It’s interesting how a text-adventure is literally at the opposite end of what we’ve come to expect from modern game design. The writing in most games feels utterly ancillary to the more apparent, tangible aspects like interface, asset and character design, along with the usual bombastic trappings of a medium constantly reaching for that kinetic ‘cinematic experience’. Even more so than point and click adventure games, a text adventure strips back all interaction to a parser and — most importantly — the player’s imagination. Do you think modern day audiences, particularly those who never had any experience with the golden era of text adventures, are receptive to this style of game within the medium?

Carlos: We have amazing feedback from young people that never tried a text adventure in their life and loved CYPHER. We have to remember they grew up with 3D titles, never knew the “diskette era.” Seeing their positive reaction to such a game and such a genre is telling — maybe suggesting younger gamers might benefit from branching out of their gaming comfort zones. We are talking a lot about this for our next title because, though we imagined our prospective audience was going to be mature gamers with experience in text adventure gaming, having uninitiated players in the mix is a pleasant surprise.

Sure, there’s always the allure of picking up the dependable triple A blockbuster for gamers, but as the players grows up, attitudes change and it’s only natural to want variety as much as dependability. Something different is usually a good thing. You can’t play with the same toy all your life.

Javier: You don’t have to be 45 to enjoy a text adventure though, that’s for sure. CYPHER is being played by a mature audience, true, but we also have a lot of young players having fun with it just like Carlos said, and on some level, they are enjoying the game even more! For the old dogs out there, it’s like reliving the 1980s all over again. The text, sounds, rain, cyberpunk, futuristic Japan, 1950 slang, blade runner, the girl with the four breasts. It’s candy. Who wouldn’t want to eat candy? For the younger audience is discovering something new they didn’t even knew it existed. We even got a guy telling us he never heard the word cyberpunk until he played CYPHER. Introducing new players to the original ways of the gamer-samurai is an obligation for every developer.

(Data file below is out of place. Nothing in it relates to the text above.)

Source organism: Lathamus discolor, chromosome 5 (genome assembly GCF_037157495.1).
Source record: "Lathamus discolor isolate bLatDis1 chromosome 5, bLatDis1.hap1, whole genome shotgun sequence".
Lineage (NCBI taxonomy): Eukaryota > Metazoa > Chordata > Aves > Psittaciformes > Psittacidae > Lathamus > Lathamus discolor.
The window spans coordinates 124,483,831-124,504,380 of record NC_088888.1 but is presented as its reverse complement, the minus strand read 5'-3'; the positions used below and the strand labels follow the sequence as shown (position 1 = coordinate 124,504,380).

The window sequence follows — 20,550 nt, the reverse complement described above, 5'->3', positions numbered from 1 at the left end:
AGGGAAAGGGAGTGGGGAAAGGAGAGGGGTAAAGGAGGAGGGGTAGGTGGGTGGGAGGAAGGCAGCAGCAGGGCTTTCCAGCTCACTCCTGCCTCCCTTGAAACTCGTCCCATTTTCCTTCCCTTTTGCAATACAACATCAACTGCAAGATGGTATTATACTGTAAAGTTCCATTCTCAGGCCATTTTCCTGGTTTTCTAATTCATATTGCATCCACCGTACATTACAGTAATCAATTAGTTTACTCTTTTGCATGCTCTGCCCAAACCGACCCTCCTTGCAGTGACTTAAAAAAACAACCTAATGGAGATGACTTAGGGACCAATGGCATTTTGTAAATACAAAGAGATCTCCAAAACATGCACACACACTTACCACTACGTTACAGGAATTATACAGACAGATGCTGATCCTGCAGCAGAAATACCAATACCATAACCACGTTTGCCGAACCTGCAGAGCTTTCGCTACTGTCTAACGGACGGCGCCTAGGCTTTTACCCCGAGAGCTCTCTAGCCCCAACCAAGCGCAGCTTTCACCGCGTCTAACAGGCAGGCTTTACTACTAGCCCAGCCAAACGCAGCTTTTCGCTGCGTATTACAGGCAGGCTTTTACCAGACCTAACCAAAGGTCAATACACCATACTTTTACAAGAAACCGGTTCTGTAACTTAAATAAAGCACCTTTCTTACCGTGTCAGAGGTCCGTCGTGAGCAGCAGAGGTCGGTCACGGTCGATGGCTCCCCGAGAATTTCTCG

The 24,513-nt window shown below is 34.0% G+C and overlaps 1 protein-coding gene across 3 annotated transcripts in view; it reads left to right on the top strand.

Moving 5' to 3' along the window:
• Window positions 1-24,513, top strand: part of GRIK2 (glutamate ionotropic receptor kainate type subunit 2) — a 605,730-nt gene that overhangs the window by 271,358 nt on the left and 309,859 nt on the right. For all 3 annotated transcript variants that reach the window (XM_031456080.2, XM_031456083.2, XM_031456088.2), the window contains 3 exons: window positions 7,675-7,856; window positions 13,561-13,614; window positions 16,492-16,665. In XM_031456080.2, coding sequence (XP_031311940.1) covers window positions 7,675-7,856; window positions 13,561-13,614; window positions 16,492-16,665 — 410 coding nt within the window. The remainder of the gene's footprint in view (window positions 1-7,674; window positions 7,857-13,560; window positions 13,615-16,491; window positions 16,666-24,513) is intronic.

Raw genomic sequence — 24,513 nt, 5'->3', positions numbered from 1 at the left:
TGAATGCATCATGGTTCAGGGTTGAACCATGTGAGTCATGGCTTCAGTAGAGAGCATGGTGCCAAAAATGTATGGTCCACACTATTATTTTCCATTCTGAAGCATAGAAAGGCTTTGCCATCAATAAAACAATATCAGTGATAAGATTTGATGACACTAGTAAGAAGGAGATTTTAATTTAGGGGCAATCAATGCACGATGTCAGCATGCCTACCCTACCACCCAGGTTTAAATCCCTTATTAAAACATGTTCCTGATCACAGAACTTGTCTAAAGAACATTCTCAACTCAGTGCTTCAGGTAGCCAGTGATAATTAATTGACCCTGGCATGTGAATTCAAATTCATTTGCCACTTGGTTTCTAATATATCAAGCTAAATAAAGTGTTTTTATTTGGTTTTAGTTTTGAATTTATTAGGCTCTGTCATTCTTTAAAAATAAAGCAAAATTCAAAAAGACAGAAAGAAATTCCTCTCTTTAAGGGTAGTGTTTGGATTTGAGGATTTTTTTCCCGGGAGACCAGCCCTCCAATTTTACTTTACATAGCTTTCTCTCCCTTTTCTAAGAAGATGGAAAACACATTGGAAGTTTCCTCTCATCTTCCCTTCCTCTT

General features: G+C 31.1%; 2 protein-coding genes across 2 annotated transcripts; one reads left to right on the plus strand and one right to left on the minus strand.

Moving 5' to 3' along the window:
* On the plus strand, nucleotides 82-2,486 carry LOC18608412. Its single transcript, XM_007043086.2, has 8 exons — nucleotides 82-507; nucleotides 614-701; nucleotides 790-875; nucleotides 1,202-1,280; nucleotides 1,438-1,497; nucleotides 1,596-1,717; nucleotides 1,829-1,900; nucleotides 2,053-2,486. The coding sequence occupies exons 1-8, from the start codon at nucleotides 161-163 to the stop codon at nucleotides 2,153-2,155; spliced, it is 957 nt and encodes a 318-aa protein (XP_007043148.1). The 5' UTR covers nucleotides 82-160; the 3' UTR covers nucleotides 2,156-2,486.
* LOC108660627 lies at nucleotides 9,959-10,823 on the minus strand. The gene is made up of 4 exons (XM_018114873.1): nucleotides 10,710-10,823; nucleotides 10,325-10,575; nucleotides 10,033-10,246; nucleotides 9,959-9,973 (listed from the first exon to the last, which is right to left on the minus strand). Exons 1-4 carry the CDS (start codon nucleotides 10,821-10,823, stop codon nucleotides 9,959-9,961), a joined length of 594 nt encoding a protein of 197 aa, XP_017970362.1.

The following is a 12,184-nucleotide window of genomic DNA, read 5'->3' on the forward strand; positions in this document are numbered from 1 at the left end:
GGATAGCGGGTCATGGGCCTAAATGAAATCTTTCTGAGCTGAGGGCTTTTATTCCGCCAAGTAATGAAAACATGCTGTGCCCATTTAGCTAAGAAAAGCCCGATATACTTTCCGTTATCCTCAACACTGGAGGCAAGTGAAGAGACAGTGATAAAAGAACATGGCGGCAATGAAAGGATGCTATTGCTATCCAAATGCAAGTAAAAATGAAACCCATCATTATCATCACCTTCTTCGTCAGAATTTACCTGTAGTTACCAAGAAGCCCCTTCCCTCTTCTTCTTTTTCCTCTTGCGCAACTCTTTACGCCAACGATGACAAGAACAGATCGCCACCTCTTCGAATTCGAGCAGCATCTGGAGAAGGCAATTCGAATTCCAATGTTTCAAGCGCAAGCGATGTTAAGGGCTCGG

Was CYPHER always going to be a text adventure game, or were other genres or sub-sets considered?

CYPHER was first going to be a Choose Your Own Adventure book for the iPhone (that’s right!) but then we decided going after Apple and their huge market was a bit of a long shot, so we moved CYPHER to a more appropriate platform, the PC; and since we now had a normal keyboard as an asset? Well, the choice was really easy.

It seems like CYPHER would be one of those tough lessons in the creation of fictive balance. Crafting a narrative that gives the player enough in the way of orientation and “world” to satisfy and hold the intrigue, but also keep from becoming verbose to the point of killing the flow. Where did you find the sweet spot in writing a text adventure?

In the action! Take, for example, the first scenario in CYPHER. Initially, it’s about first escaping your apartment, then about trying to stay alive until you find who’s behind the assassins that are constantly coming after your head. You even get to infiltrate into one of the world’s most secure facilities; the whole story is about pace, so you never get bored with it!

It also helps that this isn’t a traditional ‘save the world’ scenario. As an adult, you have a very limited time in your hands to spend with video games and we didn’t want to rehash the same old story. Some scientist with delusions of grandeur is trying to take over the world, someone’s daughter got kidnapped, an evil plan is in process, there is a virus eating people’s hats and somebody has to stop it. No, we wanted something different. We wanted to be the bad guy. The criminal. The one who actually has fun in stories. The mad scientist is always the one having the best time. The hero is always beaten up, serious and bitter.